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“On the Town” is known to most as a movie musical but there was a stage musical that preceded it. And though the film had mega-stars (Gene Kelly and Frank Sinatra, Ann Miller, Vera Ellen) giving classic film moments to recommend it, the creative film team made changes from the original show that …in my opinion… made it a less satisfying show. I am not talking about the production values or casting. It is a classic. I am saying that the original script and songs in the Broadway show made more sense. On the Town” originally started as a ballet in 1944 by Jerome Robbins called “Fancy Free,” set to music by Leonard Bernstein. Those two gentlemen thought that the ballet could be expanded into a broadway show and collaborated with friends Bette Comden and Adolph Green for the book and lyrics. It was an all-star collaboration as they got the fabled director George Abbot to direct.

The story is about three sailors on leave for 24 hours in New York. They are “on the town.” The sailors are Gabey, Chip and Ozzie. Gabey sees a poster of this month’s “Miss Turnstiles” in the subway and falls in love with Ivy Smith. He HAS to find her. Chip and Ozzie are indebted to Gabey, who saved their lives in battle, and are committed as bff’s to help him. They maximize the search by each looking separately. Chip. who wants to see all the sights that his father saw a decade ago, hops in a cab in search of “the subway people.” There he meets Hildy, a no-nonsense New Yorker, who falls for Chip hook, line and sinker. While he wants her to help him not just search but sightsee, she has other ideas. She wants to corral him in her apartment. Ozzie goes to the museum in search of the very cultured, Miss Turnstiles. He meets an anthropologist there, Claire. She falls for him, even though she has a fiancé, the very understanding Judge Pitkin. She sings “Carried Away,” explaining her primal impulses. Gabey goes to Carnegie Hall and finds Ms. Turnstiles, a.k.a. Ivy Smith taking dance lessons from the less than upright Madame Dilly. They agree to go out together but, due to some chicanery, she has to stand him up.

Also, involved in all of this is Hildy’s roommate, Lucy Schmeeler, a very plain girl.

With all this in the mix, different indiscretions and events occur for each couple, which complicates things legally for them. To see the clever resolution, you need to buy a ticket.

Why is the stage version better than the film? The film added a tap number for Ann Miller but, other than that, the cuts from the original were wrong. The film took out the role of Judge Pitken. Eliminating the judge gave the story a less satisfying ending. It substituted the song “You Can Count on Me” for “You Got Me.” Not a good idea. And dropping the haunting “Some Other Time” was a sin. And that is what should be edifying for local audiences. They get to see the original, superior material with a super cast at Music Mountain Theater for 3 weeks, ending August 20th. This is a dance musical. With ballet as source material, dancing is important. Luckily in the leads of Gabey and Ivy, there are two accomplished dancers in Louis Palena and Jaime Geddes. Form and line are important in ballet. And that is what they bring….they are wonderful together. Jerome Robbins would be pleased at their performances.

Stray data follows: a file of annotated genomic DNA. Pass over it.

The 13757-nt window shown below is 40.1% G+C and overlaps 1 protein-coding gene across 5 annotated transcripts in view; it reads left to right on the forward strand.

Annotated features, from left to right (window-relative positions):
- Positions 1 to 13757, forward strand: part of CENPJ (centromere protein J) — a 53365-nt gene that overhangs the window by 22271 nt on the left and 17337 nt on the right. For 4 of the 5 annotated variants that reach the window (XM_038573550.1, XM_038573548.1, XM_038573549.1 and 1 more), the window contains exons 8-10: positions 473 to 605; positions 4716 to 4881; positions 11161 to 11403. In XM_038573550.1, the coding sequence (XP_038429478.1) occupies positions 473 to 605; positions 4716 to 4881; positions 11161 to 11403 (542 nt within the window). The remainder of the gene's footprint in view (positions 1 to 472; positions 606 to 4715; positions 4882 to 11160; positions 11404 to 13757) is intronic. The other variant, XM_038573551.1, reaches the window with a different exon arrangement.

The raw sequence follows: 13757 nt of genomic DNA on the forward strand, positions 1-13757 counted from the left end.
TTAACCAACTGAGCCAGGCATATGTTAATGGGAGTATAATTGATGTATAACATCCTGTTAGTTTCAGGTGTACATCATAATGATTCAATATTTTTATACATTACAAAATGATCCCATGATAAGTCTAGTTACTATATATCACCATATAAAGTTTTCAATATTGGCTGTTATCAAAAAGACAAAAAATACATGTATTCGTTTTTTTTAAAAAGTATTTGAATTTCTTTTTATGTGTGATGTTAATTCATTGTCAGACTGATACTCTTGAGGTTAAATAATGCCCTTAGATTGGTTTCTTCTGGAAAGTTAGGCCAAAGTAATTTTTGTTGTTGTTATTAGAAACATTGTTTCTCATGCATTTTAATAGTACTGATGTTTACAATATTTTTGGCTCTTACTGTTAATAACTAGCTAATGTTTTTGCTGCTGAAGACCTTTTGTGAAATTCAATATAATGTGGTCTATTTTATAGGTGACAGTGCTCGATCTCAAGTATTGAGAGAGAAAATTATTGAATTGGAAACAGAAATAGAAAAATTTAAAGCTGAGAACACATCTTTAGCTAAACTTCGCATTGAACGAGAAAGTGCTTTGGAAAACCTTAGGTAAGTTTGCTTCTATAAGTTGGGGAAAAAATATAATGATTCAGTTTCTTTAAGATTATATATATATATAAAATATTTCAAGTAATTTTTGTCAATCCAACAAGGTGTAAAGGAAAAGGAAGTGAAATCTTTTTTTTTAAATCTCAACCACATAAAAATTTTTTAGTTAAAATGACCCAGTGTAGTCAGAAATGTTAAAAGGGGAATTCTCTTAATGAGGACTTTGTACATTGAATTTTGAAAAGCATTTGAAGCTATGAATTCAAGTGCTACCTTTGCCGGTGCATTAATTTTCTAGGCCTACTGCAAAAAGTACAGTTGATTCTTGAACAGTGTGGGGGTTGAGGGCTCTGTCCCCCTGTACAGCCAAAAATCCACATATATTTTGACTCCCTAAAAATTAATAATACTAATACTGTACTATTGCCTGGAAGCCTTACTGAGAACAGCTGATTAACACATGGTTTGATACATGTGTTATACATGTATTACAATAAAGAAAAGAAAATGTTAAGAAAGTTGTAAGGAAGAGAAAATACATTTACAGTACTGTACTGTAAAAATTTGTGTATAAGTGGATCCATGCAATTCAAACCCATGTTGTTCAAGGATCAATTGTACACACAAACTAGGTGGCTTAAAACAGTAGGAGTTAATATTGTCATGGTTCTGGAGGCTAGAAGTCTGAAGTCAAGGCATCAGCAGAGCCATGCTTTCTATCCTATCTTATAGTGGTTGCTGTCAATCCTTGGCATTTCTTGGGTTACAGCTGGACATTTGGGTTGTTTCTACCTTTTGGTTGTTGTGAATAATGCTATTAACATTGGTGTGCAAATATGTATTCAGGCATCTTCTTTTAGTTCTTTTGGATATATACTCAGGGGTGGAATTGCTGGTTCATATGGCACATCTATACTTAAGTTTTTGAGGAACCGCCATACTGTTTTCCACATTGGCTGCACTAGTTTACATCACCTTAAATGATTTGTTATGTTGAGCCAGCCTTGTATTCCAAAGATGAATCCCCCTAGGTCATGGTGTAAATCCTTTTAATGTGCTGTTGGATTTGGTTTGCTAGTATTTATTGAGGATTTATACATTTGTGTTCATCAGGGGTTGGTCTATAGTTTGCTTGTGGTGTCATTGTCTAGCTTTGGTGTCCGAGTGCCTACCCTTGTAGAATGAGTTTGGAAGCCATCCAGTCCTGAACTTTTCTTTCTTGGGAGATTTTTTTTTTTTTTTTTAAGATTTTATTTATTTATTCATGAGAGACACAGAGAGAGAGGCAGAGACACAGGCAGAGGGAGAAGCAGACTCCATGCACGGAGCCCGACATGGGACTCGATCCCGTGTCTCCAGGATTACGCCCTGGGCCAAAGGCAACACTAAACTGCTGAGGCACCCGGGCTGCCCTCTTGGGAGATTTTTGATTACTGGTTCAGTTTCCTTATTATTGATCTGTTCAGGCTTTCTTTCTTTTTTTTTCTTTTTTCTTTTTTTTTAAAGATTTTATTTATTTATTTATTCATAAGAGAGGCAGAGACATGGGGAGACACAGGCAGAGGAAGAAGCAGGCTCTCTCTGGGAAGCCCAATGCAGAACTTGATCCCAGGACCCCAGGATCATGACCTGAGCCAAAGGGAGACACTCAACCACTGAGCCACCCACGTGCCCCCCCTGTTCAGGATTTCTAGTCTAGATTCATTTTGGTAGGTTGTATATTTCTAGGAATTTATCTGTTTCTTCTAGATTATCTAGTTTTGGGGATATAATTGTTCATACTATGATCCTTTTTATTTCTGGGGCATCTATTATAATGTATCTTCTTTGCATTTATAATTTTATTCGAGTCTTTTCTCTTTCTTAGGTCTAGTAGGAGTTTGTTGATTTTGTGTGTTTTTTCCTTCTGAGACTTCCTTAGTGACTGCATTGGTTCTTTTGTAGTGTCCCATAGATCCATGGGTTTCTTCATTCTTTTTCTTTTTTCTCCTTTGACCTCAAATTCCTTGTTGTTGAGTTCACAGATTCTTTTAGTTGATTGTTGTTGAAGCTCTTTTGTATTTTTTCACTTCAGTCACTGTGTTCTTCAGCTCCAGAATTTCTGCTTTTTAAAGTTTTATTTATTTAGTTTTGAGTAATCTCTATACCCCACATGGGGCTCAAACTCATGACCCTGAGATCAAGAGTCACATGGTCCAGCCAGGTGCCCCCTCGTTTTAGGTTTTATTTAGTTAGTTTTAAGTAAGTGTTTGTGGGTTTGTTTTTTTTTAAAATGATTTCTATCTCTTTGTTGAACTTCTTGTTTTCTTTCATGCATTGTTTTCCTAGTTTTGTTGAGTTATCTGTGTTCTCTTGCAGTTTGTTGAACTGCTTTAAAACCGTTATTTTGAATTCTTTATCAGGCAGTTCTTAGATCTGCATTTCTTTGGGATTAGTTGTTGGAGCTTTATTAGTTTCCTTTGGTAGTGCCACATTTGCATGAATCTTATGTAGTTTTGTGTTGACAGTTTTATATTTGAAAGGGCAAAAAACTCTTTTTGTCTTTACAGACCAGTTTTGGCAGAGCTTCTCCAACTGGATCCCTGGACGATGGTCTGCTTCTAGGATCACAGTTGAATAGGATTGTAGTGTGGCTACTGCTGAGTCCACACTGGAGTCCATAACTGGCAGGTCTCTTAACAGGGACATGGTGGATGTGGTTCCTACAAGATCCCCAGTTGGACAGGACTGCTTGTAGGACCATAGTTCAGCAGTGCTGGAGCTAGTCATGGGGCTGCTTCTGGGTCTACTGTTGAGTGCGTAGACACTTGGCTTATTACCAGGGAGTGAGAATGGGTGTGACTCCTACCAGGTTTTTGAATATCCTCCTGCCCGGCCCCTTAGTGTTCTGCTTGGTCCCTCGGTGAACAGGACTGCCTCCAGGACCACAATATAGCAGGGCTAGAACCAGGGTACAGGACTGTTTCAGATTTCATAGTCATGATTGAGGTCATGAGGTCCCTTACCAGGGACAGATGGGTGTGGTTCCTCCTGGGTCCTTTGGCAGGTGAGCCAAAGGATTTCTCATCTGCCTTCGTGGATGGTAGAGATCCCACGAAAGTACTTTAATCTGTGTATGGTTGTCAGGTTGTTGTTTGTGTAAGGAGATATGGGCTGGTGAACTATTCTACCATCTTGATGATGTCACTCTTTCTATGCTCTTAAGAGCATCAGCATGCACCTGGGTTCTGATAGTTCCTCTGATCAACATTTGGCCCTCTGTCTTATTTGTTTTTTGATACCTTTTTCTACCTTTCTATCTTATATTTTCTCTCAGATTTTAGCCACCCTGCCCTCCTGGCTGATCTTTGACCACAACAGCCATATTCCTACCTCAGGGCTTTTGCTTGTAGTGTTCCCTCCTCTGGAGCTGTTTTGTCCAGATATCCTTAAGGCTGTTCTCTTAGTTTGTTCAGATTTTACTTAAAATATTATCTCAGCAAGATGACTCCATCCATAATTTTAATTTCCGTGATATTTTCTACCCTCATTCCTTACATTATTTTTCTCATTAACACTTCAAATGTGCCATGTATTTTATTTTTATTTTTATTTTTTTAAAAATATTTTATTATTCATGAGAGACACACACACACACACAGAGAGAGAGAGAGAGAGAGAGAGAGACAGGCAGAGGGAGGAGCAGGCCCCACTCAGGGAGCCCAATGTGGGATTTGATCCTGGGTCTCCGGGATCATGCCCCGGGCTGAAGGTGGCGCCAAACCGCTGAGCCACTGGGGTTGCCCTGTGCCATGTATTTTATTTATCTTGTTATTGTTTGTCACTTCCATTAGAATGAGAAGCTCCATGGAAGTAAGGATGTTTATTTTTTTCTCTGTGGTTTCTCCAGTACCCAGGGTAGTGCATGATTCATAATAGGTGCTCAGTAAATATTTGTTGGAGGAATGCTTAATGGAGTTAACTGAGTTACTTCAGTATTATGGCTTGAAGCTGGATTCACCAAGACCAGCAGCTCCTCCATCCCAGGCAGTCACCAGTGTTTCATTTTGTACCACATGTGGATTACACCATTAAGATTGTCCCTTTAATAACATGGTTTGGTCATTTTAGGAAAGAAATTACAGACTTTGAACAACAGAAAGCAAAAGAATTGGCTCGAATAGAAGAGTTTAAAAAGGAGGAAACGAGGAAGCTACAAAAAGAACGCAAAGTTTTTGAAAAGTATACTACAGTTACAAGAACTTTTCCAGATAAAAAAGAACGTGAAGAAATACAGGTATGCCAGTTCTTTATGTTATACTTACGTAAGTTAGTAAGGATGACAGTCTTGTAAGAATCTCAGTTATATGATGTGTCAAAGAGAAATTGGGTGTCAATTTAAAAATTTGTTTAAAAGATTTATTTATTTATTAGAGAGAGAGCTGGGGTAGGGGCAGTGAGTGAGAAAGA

The Times Square Ballet was terrific. The lush melody of “Lonely Town,” sung by Palena, was performed and danced beautifully. Geddes has amazing control and legs that extend for days. It is a treat to watch her move, so gracefully and effortlessly…which I know is not effortless but takes discipline and years of training.

Shan Williams as Ozzie is assembling a lot of credits as being a triple threat actor (dancing, singing and acting). This confirms his abilities after his great breakout performance in “Thoroughly Modern Millie.” Jenny McNiven as Claire, Ozzie’s girlfriend is an actress whose name in a show, for those in the know, will be a show that you want to see. She is an extraordinarily fine actress, both in plays and musicals. Her dancing and singing are wonderful. And the surprise, for many, will be her not-so- often seen super dancing. Going back to form and great extension…she nails it. For me, I will go to a show with high expectations when her name is on it. Quality is a brand and McNiven has that brand.

Wyatt Kim is delightful as a wide-eyed Chip, bringing a super-smile when confronted with the aggressive Hildy. Joan Schubin has the dream role of Hildy. It is a dream role as one of the best songs of the night is the jazzy “I Can Cook Too” and the role itself is a rich one to mine for comic effect. Schubin gives a strong performance. Cathy Alaimo and Libby Kane are blessed with the character roles of Madame Dilly and Lucy Schmeeler, two great comic creations by Comden and Green. Both do a fine job. (As an aside: Kane is a chameleon. I didn’t initially recognize her as Lucy. She seems to be able to be the sexy vivacious Iren Roth in “Crazy for You” and then a Mother Superior in “Sound of Music” and now the geeky Lucy. Impressive).

Justin Derry’ strong baritone/bass voice is perfect for the judge. Great job by Mr. Derry. Shoutout to Nicholas La Russa as the M.C. and Denise Boyle as Flossie. They made bold choices for their characters and stuck to them. Accents and commitment to the role matter and they made their parts their own, noticeable and were delightful.

With great dancing at the forefront, beautiful performances and an incredible score by Leonard Bernstein, put on some dancing shoes and jete’ to your phone/computer to get tickets at , so that you too can be “on the town.”

Photos by John Posada

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